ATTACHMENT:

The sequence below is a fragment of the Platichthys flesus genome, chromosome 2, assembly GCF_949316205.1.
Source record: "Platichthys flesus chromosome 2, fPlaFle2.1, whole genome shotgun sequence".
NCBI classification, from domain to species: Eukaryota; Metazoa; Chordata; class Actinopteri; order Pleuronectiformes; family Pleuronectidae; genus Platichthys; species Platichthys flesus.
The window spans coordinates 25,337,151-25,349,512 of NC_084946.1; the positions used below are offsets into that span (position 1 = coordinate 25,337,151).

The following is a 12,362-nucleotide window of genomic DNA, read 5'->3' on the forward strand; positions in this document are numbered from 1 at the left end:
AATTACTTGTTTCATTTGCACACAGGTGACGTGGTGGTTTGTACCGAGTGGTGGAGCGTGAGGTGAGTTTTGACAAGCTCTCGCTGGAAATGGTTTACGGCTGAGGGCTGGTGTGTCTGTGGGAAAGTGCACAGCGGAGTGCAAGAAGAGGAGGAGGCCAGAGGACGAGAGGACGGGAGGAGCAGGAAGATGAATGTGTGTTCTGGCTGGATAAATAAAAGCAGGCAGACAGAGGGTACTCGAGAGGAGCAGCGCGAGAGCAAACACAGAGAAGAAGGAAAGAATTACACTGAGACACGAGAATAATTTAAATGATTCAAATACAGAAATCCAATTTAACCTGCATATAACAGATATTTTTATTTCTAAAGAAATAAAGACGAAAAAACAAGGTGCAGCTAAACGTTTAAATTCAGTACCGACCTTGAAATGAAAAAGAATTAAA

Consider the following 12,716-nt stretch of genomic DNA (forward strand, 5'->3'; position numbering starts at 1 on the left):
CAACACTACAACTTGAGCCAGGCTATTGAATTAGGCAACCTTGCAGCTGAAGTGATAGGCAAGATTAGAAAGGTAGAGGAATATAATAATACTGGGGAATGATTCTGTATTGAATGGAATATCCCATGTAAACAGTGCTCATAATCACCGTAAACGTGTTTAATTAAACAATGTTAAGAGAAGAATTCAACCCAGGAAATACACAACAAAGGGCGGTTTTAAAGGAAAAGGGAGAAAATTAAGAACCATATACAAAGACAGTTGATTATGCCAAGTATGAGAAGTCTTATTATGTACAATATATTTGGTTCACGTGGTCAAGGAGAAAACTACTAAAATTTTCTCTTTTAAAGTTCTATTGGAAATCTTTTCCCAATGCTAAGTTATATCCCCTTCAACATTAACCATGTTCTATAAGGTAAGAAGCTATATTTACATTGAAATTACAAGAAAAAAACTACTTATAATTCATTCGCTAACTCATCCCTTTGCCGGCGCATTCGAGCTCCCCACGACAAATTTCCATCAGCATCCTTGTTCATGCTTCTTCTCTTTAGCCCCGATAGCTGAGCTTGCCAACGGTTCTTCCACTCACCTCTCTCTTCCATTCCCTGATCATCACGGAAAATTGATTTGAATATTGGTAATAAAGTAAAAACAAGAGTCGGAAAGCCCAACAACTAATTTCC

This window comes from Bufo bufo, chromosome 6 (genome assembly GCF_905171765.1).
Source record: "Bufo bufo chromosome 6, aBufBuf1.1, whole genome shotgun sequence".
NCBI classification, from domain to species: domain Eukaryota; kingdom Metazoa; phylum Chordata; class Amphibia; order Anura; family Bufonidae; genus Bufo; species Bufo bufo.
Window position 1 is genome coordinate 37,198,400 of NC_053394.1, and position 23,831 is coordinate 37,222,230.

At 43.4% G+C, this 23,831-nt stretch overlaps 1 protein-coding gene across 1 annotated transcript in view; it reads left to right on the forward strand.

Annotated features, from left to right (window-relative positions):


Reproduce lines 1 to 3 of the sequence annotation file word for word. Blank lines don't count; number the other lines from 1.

The sequence below is a fragment of the Platichthys flesus genome, chromosome 2, assembly GCF_949316205.1.
Source record: "Platichthys flesus chromosome 2, fPlaFle2.1, whole genome shotgun sequence".
NCBI classification, from domain to species: Eukaryota; Metazoa; Chordata; class Actinopteri; order Pleuronectiformes; family Pleuronectidae; genus Platichthys; species Platichthys flesus.